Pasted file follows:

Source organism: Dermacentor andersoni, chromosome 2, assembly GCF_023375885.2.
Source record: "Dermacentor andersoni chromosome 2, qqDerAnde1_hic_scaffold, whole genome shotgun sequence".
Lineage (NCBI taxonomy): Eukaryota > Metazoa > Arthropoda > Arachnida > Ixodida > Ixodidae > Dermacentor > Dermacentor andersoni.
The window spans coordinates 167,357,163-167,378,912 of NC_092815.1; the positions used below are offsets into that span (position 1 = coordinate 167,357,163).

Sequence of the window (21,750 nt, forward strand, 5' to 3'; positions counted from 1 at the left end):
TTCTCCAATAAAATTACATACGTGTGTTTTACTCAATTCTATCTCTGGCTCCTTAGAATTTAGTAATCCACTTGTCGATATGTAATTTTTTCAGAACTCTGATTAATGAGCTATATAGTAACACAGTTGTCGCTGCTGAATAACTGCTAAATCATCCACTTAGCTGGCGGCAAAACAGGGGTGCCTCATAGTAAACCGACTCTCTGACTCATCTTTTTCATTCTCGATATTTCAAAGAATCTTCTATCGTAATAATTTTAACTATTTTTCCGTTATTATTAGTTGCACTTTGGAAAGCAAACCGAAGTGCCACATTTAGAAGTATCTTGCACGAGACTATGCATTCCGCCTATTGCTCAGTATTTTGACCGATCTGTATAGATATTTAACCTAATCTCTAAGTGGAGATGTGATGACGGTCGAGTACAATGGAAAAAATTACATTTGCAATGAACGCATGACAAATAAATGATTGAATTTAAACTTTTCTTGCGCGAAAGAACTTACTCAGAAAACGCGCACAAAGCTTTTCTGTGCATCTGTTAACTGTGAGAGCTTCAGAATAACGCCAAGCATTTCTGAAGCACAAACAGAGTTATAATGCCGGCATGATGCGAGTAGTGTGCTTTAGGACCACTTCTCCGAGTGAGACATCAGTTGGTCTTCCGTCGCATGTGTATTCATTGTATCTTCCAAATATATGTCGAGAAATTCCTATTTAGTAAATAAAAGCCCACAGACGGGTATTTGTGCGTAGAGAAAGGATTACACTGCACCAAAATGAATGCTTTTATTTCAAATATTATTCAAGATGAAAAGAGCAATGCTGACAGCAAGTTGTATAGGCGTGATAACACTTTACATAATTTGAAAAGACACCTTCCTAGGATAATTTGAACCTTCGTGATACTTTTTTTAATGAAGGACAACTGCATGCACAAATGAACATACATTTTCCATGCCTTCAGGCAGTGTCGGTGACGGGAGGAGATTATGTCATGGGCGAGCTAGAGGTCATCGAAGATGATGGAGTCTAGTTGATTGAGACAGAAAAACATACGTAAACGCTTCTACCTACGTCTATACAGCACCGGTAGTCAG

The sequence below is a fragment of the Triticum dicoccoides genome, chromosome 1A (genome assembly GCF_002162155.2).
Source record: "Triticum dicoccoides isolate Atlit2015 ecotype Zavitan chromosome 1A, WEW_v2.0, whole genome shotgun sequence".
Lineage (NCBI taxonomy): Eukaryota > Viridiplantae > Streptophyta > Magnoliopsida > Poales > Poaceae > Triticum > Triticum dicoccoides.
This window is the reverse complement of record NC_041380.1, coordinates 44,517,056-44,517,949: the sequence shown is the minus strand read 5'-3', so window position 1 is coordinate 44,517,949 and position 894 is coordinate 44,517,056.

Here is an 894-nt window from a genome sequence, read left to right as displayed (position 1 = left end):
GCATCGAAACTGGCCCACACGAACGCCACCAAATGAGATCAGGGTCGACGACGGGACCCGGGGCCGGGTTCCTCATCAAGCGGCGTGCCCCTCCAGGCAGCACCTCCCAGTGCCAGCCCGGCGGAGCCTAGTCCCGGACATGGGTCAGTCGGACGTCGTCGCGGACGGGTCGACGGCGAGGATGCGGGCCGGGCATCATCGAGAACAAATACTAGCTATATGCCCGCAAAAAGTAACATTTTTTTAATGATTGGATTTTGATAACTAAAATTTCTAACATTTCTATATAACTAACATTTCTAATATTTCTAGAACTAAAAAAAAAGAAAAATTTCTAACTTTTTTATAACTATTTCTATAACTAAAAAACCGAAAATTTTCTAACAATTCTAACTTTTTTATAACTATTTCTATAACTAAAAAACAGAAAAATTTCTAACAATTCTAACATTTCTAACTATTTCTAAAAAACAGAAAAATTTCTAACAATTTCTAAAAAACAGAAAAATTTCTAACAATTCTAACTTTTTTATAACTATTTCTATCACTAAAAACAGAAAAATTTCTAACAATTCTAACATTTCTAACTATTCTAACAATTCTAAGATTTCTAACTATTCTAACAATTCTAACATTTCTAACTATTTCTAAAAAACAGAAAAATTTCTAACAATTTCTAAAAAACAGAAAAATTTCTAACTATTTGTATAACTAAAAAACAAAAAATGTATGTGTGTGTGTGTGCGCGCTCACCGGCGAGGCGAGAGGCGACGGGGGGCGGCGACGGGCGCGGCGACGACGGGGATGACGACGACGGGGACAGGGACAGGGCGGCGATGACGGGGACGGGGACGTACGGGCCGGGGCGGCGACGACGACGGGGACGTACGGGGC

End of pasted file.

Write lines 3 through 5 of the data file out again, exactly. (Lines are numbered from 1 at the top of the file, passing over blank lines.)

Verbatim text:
Lineage (NCBI taxonomy): Eukaryota > Metazoa > Arthropoda > Arachnida > Ixodida > Ixodidae > Dermacentor > Dermacentor andersoni.
The window spans coordinates 167,357,163-167,378,912 of NC_092815.1; the positions used below are offsets into that span (position 1 = coordinate 167,357,163).

Sequence of the window (21,750 nt, forward strand, 5' to 3'; positions counted from 1 at the left end):